THE political equation is clear. On one hand, every year nearly everyone pays rego and third-party and mentally puts it down as a government-imposed charge. On the other hand, only a few hundred in the ACT and a few thousand nationally are injured seriously enough in road crashes to warrant a compensation claim. And thus, to dilute the blame for the former, the rights of the latter are made expendable. It is happening in the ACT. It has already happened in other jurisdictions. [click to continue…]

{ 0 comments }

WELL, the Liberal Party have certainly looked after their own in this Budget. With scarcely a year left of their wafer-thin 2016 mandate, they will lock in seven years of tax cuts culminating in close to a long-held neo-con dream of a flat tax rate that favours the wealthy. [click to continue…]

{ 0 comments }

THE revelations of the banking Royal Commission are just another example of what has gone wrong in so many countries since the false dawn of the fall of communism. The rise of unbridled predatory financial conduct and the rise of exploitative populism were not supposed to be the fruits of Ronald Reagan’s “Tear down this wall, Mr Gorbachev” speech. But that is the result. [click to continue…]

{ 0 comments }

THE banks will behave badly again. The only questions are how long it will take and what form will it take. In the 2011 film “Margin Call” an investment bank CEO played by Jeremy Irons rattles off the years of financial busts from the late 17th century to the 2008 crisis that he is dealing with in the film. [click to continue…]

{ 0 comments }

THE Treasury-Home Affairs report on immigration seems to have based its evidence and reasoning upon its conclusion that high immigration is a “good thing”. On the report’s own figures, present high immigration will produce an extra 1.1 per cent of total GDP. Given that 190,000 immigrants year is just a tad under 1 per cent, that does not make for very much increase in GDP per person. And that is on Treasury’s optimistic and economics-only view. [click to continue…]

{ 1 comment }

Low Island

THE future is in plain sight. I saw it over the past two weekends at either end of the country: in a house in Middleton south of Hobart and on Low Island, north-east of Cairns.

A family of five lives in the Middleton house. At Easter, my wife and I made it seven. The house is off-grid and off main water. On Low Island, a caretaker and several volunteers inhabit three houses and research the reef, take weather observations and look after the lighthouse. Again it is off the grid and there is obviously no mains water. The lighthouse is also run off solar power. [click to continue…]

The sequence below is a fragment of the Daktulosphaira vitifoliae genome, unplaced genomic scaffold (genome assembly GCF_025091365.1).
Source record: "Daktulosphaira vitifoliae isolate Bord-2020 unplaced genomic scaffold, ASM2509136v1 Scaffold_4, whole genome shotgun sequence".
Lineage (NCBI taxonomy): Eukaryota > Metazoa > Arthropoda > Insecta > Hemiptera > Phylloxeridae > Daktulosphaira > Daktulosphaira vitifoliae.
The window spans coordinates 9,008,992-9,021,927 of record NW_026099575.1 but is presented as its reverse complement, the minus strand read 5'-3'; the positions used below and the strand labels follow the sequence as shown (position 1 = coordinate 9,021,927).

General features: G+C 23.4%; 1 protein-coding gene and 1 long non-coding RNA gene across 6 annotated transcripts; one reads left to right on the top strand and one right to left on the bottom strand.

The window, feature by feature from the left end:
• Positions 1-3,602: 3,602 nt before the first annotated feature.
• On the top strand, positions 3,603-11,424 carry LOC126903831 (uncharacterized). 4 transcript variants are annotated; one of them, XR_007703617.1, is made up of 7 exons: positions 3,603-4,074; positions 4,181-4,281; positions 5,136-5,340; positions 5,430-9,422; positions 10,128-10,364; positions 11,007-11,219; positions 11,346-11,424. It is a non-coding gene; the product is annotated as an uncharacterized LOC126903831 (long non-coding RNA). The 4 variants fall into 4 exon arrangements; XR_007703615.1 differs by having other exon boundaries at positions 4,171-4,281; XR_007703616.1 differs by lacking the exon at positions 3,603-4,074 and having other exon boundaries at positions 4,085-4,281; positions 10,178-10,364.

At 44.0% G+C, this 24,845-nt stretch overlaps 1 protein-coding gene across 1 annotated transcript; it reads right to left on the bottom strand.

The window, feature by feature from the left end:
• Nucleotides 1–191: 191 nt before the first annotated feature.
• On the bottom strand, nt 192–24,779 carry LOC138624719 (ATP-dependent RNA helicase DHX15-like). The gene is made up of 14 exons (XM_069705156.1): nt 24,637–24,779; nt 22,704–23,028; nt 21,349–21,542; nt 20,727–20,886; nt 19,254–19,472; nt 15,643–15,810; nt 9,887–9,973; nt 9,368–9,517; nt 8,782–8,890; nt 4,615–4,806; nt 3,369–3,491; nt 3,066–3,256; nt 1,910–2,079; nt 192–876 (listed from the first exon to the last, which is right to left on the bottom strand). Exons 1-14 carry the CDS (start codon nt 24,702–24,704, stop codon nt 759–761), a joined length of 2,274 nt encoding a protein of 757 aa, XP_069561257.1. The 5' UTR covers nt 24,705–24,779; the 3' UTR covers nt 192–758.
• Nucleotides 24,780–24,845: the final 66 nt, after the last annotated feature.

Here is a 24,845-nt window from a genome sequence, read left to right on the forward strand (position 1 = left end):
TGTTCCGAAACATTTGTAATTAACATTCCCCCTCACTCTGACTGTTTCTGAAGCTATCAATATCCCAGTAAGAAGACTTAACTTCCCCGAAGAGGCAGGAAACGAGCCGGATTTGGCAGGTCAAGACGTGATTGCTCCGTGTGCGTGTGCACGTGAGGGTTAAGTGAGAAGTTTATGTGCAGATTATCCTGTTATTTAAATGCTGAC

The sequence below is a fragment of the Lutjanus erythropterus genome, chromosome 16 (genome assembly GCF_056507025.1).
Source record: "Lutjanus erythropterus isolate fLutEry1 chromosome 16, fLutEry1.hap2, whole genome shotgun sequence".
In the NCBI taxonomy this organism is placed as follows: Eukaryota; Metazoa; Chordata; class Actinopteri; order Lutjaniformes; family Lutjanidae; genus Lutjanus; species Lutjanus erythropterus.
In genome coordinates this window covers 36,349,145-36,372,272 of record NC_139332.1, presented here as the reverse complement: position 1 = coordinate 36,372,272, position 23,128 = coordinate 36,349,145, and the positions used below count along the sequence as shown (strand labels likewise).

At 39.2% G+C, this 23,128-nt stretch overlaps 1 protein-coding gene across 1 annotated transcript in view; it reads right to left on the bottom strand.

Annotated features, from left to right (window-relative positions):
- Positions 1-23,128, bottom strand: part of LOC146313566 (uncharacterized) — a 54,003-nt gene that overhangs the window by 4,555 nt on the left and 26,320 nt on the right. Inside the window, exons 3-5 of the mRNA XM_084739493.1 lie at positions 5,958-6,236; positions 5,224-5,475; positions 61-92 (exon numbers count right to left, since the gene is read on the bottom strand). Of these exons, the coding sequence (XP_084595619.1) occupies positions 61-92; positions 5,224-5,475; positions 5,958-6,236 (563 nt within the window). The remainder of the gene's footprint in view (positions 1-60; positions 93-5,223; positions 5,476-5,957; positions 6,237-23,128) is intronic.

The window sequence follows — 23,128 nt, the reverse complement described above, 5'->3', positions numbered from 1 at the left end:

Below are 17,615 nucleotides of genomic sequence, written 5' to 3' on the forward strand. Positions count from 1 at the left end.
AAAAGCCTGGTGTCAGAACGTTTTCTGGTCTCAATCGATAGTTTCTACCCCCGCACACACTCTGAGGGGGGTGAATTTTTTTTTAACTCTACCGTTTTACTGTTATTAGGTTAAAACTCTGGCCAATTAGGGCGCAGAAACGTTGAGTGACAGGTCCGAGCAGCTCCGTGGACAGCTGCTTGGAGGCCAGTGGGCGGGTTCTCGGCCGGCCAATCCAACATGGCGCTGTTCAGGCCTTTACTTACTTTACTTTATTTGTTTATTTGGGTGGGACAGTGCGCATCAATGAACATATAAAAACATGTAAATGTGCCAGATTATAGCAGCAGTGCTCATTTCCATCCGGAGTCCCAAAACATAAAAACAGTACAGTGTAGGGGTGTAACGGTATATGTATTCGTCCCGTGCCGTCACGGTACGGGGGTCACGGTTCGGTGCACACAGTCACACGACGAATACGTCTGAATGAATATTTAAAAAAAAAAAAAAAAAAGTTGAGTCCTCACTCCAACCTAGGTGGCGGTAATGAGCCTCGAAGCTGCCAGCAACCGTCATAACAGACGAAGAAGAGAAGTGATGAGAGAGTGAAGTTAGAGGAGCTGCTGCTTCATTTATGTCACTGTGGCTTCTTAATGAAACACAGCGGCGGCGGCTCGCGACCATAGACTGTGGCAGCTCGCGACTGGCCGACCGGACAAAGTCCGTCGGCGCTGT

{ 0 comments }

Published in The Canberra Times on 3 April 1982.

The Franklin River, in Tasmania’s wild south-west, is under threat by a hydro-electricity damming scheme. CRISPIN HULL rafted down river, finding the beauties and ruthlessness of the wild.

Franklin River rafters call it the Masterpiece.

It is a slab of rock the size of a car that sticks out on the western side of the river. The river has taken thousands of years to carve it into a smooth, abstract sculpture, and it has not finished its work. [click to continue…]

{ 0 comments }

THE Treasurer and others might well look to behavioural psychology and behavioural economics when framing the Budget, but we would be better off if they ignored them. It took several decades for mainstream economists to accept that the economists’ view of the world was essentially flawed. [click to continue…]

{ 0 comments }

INTERNATIONAL competitiveness has had a bad week, whereas with a little enlightened government it could be the beginning of something really worthwhile.
[click to continue…]

{ 0 comments }

OVER the past week we have seen, yet again, the depressingly deficient way our political parties are dealing with what amounts to about half of their job – raising revenue. It was yet another jack-in-a-box policy. Out of the box suddenly and noisily popped Bill Shorten and Chris Bowen. They blurted out a line-item proposal to change to Australia’s complicated tax system. There appeared to be no consultation with even the partyroom, let alone the wider public which contains deep academic, industry and think-tank knowledge. [click to continue…]

{ 0 comments }